Haith sees the first Teriyaki Madness truck as a test of what’s possible for the brand in the future: the company could use food trucks to gain exposure in a market it has yet to enter or she wishes to penetrate further. Even beyond public events, a fleet of Teriyaki Madness food trucks could take to the streets to sell food during peak lunch hours in urban areas or host private events.

“We’re not for everyone,” Haith said. “For people who really want to go out and eat a bratwurst or a corndog, I get it. But for those who want something healthier and more delicious, it’s great to have this option. And it’s amazing how many people choose this option.

Contact Joanna at [email protected]

Find her on Twitter: @JoannaFantozzi

The Spicy Pepper challenge Ryan Reynolds gave Steve-O in fun new ad http://joypeppers.com/the-spicy-pepper-challenge-ryan-reynolds-gave-steve-o-in-fun-new-ad/ Tue, 26 Jul 2022 02:31:00 +0000 http://joypeppers.com/the-spicy-pepper-challenge-ryan-reynolds-gave-steve-o-in-fun-new-ad/

So why did Ryan Reynolds feed Steve-O a Carolina Reaper pepper, and what does it have to do with a software brand? Well, MNTN’s software helps other brands place ads on TV. In an attempt to show how easy it is to use, Reynolds offered Steve-O the chance to promote his own brand, Steve-O’s Hot Sauce For Your Butthole (yes, that’s actually the name) using MNTN … after eating a Carolina Reaper (via Today). For those not in the know, the Carolina Reaper was the hottest pepper in the world before hobbyist Mike Smith cultivated the new hottest pepper in the world, “Dragon’s Breath”. In the past, eating a Caroline Reaper chili has even sent someone to the ER – but how did Steve-O get away with it?

“My whole throat is on fire like I just drank lava,” Steve-O says in the video. His face has turned bright red, as he sniffles, coughs and expresses his general pain. Unfortunately for Reynolds, Steve-O couldn’t finish talking about MNTN before having a glass of milk – a good move, considering drinking milk really helps with spicy food. His reaction makes us wonder how well he handles his own hot sauce, which is made with Scorpion, Naga Jolokia, and Carolina Reaper peppers (per Steveo.com). We have the feeling that even if Steve-O finds it painfully spicy, that doesn’t stop him from putting it on everything.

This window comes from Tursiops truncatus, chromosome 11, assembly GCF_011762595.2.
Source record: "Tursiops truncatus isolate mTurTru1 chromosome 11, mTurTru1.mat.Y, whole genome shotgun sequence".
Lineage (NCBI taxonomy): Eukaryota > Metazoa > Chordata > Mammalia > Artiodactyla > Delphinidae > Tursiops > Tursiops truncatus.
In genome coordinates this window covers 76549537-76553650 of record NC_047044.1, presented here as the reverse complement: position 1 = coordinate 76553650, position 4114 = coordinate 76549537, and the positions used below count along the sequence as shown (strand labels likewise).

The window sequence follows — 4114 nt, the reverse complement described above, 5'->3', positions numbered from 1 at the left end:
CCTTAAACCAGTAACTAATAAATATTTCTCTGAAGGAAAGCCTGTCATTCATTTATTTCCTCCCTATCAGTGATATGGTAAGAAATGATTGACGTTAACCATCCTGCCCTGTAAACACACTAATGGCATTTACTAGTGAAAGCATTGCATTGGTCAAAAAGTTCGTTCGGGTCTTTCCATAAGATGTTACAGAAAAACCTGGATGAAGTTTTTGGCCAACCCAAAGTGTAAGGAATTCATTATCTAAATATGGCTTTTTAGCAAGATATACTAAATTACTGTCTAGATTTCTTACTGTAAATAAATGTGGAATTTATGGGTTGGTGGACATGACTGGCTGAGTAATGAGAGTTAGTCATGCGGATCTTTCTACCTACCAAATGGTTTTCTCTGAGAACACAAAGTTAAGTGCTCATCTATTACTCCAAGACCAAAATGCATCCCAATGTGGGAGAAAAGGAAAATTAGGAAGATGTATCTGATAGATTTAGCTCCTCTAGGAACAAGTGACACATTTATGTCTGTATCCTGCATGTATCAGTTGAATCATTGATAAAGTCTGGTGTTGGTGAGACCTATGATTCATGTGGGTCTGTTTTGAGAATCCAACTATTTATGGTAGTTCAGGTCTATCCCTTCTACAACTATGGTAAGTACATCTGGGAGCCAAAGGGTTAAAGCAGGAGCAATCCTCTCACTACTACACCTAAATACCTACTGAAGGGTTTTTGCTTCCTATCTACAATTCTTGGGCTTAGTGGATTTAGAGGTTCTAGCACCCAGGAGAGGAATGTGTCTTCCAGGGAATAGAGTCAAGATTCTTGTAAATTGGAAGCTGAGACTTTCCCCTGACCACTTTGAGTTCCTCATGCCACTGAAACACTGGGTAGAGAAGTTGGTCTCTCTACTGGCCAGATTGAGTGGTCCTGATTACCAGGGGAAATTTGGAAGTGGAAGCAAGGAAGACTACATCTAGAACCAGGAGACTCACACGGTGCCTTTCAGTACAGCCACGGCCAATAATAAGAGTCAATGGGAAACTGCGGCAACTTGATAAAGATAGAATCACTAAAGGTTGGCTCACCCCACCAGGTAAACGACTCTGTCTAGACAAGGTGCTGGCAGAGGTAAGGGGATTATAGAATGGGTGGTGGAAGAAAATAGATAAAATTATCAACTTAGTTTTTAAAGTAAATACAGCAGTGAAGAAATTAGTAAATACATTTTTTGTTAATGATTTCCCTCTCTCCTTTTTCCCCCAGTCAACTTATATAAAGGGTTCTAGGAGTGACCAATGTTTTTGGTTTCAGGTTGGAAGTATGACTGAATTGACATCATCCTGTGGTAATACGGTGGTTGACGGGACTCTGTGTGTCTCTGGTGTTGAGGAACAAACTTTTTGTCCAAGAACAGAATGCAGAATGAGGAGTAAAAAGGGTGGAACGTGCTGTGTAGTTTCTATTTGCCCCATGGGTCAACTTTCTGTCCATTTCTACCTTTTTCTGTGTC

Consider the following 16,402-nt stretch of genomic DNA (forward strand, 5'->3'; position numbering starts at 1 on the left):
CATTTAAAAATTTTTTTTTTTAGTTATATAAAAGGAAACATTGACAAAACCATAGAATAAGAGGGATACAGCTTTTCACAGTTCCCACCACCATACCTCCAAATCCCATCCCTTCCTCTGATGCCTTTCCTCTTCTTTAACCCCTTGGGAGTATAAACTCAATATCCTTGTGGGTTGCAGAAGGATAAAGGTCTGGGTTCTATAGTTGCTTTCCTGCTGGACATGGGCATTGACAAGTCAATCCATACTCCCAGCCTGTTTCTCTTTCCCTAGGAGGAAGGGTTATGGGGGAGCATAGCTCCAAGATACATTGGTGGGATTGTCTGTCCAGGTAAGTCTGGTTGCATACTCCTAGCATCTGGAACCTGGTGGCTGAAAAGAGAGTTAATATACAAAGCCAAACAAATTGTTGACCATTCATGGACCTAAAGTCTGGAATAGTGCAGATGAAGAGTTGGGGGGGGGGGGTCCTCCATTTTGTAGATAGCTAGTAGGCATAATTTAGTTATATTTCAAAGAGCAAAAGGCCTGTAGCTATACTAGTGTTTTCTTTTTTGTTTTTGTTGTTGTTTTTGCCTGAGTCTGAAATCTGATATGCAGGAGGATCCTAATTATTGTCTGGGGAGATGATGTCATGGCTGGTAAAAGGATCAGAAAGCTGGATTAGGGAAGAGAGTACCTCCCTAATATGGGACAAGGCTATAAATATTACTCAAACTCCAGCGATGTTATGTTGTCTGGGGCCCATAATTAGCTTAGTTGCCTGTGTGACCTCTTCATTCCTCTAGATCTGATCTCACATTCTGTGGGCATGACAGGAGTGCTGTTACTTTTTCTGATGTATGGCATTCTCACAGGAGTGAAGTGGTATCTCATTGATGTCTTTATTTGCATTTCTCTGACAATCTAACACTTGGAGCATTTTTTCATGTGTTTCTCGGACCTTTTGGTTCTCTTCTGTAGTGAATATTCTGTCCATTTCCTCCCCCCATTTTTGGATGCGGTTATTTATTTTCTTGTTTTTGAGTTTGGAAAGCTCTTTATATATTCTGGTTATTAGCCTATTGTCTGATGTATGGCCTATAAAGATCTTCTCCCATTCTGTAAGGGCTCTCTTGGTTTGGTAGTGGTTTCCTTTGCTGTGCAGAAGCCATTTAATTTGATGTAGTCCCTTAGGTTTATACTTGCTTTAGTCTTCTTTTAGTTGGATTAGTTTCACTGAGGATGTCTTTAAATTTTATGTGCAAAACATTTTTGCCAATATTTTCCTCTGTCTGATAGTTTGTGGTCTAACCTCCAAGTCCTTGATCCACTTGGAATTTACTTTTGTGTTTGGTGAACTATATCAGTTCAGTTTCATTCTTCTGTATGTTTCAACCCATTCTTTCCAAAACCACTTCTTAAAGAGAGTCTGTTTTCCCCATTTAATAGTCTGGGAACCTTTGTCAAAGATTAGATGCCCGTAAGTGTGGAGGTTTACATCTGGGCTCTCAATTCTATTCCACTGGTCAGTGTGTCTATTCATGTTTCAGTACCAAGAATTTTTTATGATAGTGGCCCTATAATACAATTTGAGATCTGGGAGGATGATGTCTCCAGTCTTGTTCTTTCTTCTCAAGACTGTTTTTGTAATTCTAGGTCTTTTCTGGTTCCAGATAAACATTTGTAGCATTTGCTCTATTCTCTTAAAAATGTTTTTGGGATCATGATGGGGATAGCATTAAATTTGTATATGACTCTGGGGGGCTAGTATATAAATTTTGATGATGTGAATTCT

Threat of encephalitis, tomato fever that threatens children http://joypeppers.com/threat-of-encephalitis-tomato-fever-that-threatens-children/ Sat, 23 Jul 2022 14:30:16 +0000 http://joypeppers.com/threat-of-encephalitis-tomato-fever-that-threatens-children/

New Delhi: As the world still grapples with COVID-19, another infectious disease, Monkeypox, has raised its head. Over 15,000 cases of Monkeypox, endemic to parts of Africa, have been reported in several countries. There have been three cases so far in India.

With the recent detection of Monkeypox in children, there are concerns about the number of diseases that put children at risk of being affected. Two children in the United States have been diagnosed with monkeypox in the United States, health officials announced Friday. The younger age groups in the country are also at risk of diseases such as encephalitis, dengue and swine flu.

In Africa, monkeypox infections in children are more common, and doctors have noted higher proportions of severe cases and deaths in young children.

A matter of concern are:

Dengue fever

An increasing number of children are also facing Dengue-induced hemophagocytic lymphohistiocytosis (HLH) syndrome in Pune. Doctors said three to four patients (children and adults) with dengue-induced HLH were being treated in major hospitals in Pune earlier this month.

Similarly, cases of dengue in children have also been reported in Karnataka and Telangana.